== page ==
Dr Martin Luther King Jnr and Coping Strategies

In the week that we celebrate the work of Dr King I remembered hearing his speech “Proud to be Maladjusted “.

I work as a trauma informed art therapist working with people who are impacted by discrimination, through racism, ableism, homophobia, sexism, trans-phobia and the intersections of these oppression’s.

I wanted to share some reflections and the words of Dr King to consider what we might be asking people to cope with when we offer some suggestions for ‘coping strategies’?

Today I am reflecting on the term ‘coping strategies’ and what this means within the profession of psychology. It’s not a phrase I am comfortable with so I googled the term. This is the first thing that came up.

What are some common coping strategies?

Some common coping mechanisms may challenge you to:

  • Lower your expectations.
  • Ask others to help or assist you.
  • Take responsibility for the situation.
  • Engage in problem solving.
  • Maintain emotionally supportive relationships.
  • Maintain emotional composure or, alternatively, expressing distressing emotions.
  • Challenge previously held beliefs that are no longer adaptive.
  • Directly attempt to change the source of stress.
  • Distance yourself from the source of stress.
  • View the problem through a religious perspective.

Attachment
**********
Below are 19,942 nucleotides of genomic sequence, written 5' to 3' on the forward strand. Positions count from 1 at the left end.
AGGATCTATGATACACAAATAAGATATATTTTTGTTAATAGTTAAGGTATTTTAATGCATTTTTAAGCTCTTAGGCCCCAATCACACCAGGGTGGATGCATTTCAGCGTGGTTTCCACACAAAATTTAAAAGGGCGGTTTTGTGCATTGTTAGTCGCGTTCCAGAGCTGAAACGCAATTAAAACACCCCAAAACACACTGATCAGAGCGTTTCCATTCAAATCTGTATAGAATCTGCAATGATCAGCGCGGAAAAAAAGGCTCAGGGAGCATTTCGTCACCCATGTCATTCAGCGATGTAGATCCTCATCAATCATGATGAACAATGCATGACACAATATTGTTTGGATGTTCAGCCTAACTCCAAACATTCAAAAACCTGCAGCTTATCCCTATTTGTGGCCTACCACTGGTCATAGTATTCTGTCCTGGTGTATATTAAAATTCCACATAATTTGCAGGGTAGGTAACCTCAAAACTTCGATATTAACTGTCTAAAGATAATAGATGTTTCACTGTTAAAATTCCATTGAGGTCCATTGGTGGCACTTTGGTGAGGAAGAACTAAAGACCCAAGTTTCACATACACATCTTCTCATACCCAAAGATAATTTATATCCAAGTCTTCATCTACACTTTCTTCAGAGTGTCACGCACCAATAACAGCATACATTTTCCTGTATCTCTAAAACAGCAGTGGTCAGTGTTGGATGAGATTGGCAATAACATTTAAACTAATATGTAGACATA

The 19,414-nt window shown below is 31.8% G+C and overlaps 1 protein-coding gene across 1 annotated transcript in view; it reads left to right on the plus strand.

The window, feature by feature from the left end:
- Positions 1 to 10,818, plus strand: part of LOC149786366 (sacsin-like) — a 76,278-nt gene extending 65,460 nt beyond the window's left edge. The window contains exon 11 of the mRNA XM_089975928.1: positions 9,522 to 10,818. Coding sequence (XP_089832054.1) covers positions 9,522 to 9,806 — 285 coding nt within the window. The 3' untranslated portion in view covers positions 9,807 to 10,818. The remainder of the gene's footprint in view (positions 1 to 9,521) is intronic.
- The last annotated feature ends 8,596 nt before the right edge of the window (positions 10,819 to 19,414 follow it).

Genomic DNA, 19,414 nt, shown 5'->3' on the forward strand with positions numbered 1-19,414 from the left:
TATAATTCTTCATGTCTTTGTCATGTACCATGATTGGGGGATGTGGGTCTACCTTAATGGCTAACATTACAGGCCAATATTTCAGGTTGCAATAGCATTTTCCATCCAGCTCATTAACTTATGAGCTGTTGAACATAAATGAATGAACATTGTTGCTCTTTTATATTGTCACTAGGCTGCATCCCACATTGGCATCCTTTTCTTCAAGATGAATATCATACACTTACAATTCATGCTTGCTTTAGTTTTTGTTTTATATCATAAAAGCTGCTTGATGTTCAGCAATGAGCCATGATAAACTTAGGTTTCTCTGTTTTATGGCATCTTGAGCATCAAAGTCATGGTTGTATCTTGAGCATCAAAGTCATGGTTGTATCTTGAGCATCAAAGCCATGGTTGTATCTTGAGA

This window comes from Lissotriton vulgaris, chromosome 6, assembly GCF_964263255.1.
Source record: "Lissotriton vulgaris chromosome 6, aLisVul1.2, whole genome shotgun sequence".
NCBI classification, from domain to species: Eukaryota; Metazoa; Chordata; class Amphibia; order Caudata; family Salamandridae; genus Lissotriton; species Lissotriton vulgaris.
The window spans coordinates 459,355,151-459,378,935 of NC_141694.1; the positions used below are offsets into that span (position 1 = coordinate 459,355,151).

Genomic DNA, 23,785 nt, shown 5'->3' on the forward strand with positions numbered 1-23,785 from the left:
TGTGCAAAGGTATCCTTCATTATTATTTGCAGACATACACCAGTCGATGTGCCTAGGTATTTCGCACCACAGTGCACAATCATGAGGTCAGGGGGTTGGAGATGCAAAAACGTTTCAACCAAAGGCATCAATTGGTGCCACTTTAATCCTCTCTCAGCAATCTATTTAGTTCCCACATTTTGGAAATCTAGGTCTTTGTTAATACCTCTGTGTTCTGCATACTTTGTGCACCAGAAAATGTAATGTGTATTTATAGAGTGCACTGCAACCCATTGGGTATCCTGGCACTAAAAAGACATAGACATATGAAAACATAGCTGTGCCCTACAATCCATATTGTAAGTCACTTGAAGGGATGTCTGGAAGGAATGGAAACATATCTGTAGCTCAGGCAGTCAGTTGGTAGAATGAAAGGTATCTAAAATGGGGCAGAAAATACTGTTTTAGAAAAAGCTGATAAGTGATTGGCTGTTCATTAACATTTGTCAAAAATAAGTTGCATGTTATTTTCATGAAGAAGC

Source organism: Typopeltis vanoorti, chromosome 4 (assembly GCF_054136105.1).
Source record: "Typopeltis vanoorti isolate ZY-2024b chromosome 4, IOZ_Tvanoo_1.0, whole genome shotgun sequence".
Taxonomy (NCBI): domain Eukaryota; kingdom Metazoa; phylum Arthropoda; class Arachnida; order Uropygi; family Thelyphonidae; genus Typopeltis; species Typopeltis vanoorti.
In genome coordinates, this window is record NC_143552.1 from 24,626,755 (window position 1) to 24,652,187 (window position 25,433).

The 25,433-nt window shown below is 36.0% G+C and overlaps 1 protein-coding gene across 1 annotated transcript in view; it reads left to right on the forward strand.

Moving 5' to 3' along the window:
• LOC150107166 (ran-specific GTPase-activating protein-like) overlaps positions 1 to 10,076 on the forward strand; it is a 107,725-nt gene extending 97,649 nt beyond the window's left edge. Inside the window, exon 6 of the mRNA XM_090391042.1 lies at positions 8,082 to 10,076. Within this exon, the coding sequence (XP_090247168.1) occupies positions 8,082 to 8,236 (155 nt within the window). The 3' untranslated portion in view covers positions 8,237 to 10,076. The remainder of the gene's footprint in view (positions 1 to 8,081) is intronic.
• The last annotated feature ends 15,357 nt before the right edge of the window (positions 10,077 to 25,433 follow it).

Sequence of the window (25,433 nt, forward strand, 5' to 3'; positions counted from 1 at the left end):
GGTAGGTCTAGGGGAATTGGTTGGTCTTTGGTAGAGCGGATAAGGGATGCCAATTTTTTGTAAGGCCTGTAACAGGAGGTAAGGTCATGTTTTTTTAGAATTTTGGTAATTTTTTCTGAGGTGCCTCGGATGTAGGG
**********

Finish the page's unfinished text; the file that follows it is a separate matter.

“But I say to you, my friends … there are certain things in our nation and in the world (about) which I am proud to be maladjusted and which I hope all men of good-will will be maladjusted until the good societies realize. I say very honestly that I never intend to become adjusted to segregation and discrimination. I never intend to become adjusted to religious bigotry. I never intend to adjust myself to economic conditions that will take necessities from the many to give luxuries to the few, leave millions of G-d’s children smothering in an air tight cage of poverty in the midst of an affluent society. I never intend to adjust myself to the madness of militarism, to self‐defeating effects of physical violence.

I’m … convinced … that there is need for a new organization in our world”. Dr King Jnr 1963

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